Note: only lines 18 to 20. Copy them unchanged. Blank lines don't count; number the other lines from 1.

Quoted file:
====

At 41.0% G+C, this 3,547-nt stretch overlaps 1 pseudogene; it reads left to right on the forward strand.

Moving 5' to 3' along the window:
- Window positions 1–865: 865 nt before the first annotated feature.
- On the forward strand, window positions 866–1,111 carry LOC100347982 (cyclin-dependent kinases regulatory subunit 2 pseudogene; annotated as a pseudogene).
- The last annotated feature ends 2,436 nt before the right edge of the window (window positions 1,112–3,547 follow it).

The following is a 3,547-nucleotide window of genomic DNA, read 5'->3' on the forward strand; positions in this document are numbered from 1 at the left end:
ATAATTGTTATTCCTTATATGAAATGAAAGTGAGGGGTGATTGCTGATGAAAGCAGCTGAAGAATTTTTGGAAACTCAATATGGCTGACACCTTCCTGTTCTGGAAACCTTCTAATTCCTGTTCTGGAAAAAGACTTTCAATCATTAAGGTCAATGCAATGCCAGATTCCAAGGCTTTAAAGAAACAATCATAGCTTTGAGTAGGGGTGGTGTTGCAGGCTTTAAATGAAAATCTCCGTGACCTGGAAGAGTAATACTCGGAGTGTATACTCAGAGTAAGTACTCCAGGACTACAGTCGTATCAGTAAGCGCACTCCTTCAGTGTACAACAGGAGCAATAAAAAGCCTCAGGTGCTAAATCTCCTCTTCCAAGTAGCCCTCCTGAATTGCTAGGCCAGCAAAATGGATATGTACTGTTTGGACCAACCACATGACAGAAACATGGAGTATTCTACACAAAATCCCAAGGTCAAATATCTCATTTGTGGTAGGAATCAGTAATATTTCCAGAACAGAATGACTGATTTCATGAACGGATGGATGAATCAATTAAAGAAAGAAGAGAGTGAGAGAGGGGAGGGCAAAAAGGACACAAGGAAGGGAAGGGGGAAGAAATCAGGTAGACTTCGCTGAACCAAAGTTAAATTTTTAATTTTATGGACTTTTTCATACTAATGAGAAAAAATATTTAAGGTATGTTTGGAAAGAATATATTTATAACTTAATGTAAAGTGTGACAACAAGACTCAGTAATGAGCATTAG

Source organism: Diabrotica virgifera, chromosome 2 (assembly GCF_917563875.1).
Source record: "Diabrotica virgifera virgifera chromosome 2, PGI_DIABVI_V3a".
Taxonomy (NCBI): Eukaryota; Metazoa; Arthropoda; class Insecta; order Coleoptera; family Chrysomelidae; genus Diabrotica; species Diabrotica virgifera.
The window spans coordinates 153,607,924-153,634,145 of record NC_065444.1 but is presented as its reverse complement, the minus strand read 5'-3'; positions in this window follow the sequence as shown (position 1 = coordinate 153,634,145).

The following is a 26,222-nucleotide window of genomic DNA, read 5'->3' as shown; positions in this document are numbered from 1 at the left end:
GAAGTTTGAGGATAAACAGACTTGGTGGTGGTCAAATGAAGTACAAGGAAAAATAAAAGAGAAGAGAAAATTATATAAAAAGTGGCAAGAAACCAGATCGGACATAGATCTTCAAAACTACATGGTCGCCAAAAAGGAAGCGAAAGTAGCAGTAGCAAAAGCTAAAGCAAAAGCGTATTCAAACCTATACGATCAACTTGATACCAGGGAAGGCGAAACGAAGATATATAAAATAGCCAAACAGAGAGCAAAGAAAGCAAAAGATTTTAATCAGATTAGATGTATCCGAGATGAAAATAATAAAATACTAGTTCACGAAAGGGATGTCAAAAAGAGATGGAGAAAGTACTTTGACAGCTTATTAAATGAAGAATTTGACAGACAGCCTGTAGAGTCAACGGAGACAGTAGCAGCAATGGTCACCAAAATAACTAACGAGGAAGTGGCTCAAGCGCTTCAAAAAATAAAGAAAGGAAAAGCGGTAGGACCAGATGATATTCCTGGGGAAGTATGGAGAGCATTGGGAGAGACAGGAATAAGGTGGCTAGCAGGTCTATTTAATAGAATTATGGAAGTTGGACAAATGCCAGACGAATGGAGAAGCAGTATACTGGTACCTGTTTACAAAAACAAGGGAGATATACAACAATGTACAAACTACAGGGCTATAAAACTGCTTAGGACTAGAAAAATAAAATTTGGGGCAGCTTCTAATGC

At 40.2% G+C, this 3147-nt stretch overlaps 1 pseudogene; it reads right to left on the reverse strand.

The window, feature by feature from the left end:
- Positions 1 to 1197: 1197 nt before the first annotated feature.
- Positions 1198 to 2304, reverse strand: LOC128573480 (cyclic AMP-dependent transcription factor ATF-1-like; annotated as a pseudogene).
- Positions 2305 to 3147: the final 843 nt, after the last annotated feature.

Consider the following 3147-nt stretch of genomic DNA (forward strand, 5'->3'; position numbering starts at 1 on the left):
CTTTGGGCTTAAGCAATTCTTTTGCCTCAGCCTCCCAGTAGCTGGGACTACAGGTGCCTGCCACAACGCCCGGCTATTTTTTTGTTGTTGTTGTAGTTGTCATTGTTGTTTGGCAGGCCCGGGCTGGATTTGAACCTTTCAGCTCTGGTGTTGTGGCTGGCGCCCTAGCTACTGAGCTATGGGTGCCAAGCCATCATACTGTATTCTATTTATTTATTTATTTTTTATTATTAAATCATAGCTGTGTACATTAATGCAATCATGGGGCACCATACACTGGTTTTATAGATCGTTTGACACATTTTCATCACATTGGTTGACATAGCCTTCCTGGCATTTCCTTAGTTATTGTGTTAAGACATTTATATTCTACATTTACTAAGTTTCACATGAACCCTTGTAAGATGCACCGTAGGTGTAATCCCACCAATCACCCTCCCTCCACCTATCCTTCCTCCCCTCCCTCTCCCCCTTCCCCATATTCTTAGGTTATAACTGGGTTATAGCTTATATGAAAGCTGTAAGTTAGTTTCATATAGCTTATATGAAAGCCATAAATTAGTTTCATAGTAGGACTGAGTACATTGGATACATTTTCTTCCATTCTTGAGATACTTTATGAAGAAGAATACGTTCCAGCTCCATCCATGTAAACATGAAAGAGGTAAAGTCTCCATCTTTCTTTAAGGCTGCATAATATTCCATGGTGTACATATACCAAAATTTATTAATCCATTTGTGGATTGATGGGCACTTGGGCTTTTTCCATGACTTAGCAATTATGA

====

- Positions 2305 to 3147: the final 843 nt, after the last annotated feature.

Consider the following 3147-nt stretch of genomic DNA (forward strand, 5'->3'; position numbering starts at 1 on the left):
CTTTGGGCTTAAGCAATTCTTTTGCCTCAGCCTCCCAGTAGCTGGGACTACAGGTGCCTGCCACAACGCCCGGCTATTTTTTTGTTGTTGTTGTAGTTGTCATTGTTGTTTGGCAGGCCCGGGCTGGATTTGAACCTTTCAGCTCTGGTGTTGTGGCTGGCGCCCTAGCTACTGAGCTATGGGTGCCAAGCCATCATACTGTATTCTATTTATTTATTTATTTTTTATTATTAAATCATAGCTGTGTACATTAATGCAATCATGGGGCACCATACACTGGTTTTATAGATCGTTTGACACATTTTCATCACATTGGTTGACATAGCCTTCCTGGCATTTCCTTAGTTATTGTGTTAAGACATTTATATTCTACATTTACTAAGTTTCACATGAACCCTTGTAAGATGCACCGTAGGTGTAATCCCACCAATCACCCTCCCTCCACCTATCCTTCCTCCCCTCCCTCTCCCCCTTCCCCATATTCTTAGGTTATAACTGGGTTATAGCTTATATGAAAGCTGTAAGTTAGTTTCATATAGCTTATATGAAAGCCATAAATTAGTTTCATAGTAGGACTGAGTACATTGGATACATTTTCTTCCATTCTTGAGATACTTTATGAAGAAGAATACGTTCCAGCTCCATCCATGTAAACATGAAAGAGGTAAAGTCTCCATCTTTCTTTAAGGCTGCATAATATTCCATGGTGTACATATACCAAAATTTATTAATCCATTTGTGGATTGATGGGCACTTGGGCTTTTTCCATGACTTAGCAATTATGA